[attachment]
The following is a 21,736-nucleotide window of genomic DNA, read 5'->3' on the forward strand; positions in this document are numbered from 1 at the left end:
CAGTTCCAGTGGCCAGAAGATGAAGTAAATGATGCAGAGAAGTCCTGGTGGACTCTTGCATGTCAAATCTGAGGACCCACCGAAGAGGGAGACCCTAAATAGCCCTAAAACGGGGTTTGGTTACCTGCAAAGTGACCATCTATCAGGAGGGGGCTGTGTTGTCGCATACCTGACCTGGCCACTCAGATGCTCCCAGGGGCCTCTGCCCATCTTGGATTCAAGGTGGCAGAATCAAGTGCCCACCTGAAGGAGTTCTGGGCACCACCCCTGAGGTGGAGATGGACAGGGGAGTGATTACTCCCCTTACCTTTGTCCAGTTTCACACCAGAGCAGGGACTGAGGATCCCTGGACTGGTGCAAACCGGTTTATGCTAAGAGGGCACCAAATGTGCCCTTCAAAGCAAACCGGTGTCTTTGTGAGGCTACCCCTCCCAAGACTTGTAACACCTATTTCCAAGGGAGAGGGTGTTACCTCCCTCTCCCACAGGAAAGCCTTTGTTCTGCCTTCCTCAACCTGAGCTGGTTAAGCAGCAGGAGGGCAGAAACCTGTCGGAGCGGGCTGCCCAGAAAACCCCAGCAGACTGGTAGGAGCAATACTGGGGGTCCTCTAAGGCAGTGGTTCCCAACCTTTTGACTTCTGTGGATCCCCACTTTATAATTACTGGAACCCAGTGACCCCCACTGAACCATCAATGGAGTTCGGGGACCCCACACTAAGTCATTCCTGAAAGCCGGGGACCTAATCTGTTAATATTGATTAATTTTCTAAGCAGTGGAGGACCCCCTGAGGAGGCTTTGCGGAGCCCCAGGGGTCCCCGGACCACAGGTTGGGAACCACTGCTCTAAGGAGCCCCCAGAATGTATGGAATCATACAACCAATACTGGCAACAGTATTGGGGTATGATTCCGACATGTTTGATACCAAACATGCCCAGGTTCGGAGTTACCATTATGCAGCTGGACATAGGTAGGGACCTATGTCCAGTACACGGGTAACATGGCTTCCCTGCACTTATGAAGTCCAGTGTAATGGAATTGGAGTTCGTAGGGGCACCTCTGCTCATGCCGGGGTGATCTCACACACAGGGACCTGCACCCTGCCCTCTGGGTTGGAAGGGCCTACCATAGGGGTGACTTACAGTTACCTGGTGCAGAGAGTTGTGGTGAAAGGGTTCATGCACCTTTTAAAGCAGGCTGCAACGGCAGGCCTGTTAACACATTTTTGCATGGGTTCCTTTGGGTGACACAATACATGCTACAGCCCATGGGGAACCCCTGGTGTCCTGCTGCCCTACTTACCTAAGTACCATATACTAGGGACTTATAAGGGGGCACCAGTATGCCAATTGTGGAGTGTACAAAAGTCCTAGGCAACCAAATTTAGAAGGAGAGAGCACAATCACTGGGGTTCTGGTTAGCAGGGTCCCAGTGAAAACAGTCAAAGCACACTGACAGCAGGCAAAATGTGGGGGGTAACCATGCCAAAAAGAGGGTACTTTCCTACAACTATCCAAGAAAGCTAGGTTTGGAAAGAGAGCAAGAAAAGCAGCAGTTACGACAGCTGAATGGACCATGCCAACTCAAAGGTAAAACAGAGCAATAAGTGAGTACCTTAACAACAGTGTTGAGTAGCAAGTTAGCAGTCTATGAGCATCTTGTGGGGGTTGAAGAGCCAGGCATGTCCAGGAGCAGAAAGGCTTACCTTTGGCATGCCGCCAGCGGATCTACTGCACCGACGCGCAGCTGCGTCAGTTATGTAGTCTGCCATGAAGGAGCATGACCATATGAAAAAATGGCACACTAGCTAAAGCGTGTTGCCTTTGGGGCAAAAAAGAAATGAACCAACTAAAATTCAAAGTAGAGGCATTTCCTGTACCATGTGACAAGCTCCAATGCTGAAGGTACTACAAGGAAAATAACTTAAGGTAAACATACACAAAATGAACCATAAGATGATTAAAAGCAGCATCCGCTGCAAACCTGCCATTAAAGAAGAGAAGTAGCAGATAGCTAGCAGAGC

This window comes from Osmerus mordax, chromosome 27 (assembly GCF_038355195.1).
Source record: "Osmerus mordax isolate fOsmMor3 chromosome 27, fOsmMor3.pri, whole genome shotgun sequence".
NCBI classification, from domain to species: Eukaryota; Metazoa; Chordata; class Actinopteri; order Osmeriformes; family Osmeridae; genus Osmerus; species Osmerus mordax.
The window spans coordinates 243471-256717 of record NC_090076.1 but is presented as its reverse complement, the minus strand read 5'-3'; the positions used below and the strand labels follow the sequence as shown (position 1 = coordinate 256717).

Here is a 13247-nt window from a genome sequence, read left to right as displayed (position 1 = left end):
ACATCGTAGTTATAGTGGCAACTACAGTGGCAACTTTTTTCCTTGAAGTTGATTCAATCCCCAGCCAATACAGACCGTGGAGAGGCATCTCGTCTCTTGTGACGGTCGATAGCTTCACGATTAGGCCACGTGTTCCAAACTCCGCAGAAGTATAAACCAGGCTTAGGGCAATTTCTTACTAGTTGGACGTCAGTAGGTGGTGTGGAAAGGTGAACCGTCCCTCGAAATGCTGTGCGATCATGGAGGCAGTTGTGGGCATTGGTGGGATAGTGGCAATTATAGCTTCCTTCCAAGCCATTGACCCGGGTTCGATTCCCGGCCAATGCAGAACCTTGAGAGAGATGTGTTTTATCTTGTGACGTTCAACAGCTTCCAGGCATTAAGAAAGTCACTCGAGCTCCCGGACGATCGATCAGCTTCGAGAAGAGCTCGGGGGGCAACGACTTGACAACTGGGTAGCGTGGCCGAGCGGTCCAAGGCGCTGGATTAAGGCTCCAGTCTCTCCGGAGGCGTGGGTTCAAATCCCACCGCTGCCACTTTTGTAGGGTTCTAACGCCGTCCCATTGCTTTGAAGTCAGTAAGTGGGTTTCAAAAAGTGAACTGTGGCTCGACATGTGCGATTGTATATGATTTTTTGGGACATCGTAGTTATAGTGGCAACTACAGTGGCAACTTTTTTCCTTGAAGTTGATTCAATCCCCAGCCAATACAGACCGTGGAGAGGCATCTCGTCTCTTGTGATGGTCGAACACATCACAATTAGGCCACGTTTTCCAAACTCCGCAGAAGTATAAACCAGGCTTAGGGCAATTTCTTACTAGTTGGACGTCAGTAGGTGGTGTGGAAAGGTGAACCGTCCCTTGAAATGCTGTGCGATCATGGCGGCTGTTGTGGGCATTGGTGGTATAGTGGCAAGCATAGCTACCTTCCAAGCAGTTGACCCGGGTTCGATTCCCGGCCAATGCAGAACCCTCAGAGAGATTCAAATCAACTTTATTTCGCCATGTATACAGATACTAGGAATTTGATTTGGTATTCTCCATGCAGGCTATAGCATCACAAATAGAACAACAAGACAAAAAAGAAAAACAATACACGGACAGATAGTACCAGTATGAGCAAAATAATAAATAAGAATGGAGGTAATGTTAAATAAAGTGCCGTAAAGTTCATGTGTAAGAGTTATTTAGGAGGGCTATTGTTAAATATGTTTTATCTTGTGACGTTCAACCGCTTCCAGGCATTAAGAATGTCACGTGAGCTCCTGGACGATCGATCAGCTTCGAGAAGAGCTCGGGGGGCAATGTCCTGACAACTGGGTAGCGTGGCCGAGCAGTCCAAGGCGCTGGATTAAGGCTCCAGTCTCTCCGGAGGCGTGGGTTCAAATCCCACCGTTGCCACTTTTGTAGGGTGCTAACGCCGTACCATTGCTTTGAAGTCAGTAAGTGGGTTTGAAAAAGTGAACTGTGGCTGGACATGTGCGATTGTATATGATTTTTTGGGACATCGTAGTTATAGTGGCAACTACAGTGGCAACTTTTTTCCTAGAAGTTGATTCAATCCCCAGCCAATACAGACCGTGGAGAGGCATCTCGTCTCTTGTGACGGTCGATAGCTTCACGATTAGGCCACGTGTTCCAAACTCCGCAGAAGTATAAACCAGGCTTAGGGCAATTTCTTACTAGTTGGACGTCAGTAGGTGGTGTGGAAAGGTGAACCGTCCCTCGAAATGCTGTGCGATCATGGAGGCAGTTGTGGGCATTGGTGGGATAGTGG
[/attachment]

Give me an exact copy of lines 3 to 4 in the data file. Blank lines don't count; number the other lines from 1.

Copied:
This window comes from Osmerus mordax, chromosome 27 (assembly GCF_038355195.1).
Source record: "Osmerus mordax isolate fOsmMor3 chromosome 27, fOsmMor3.pri, whole genome shotgun sequence".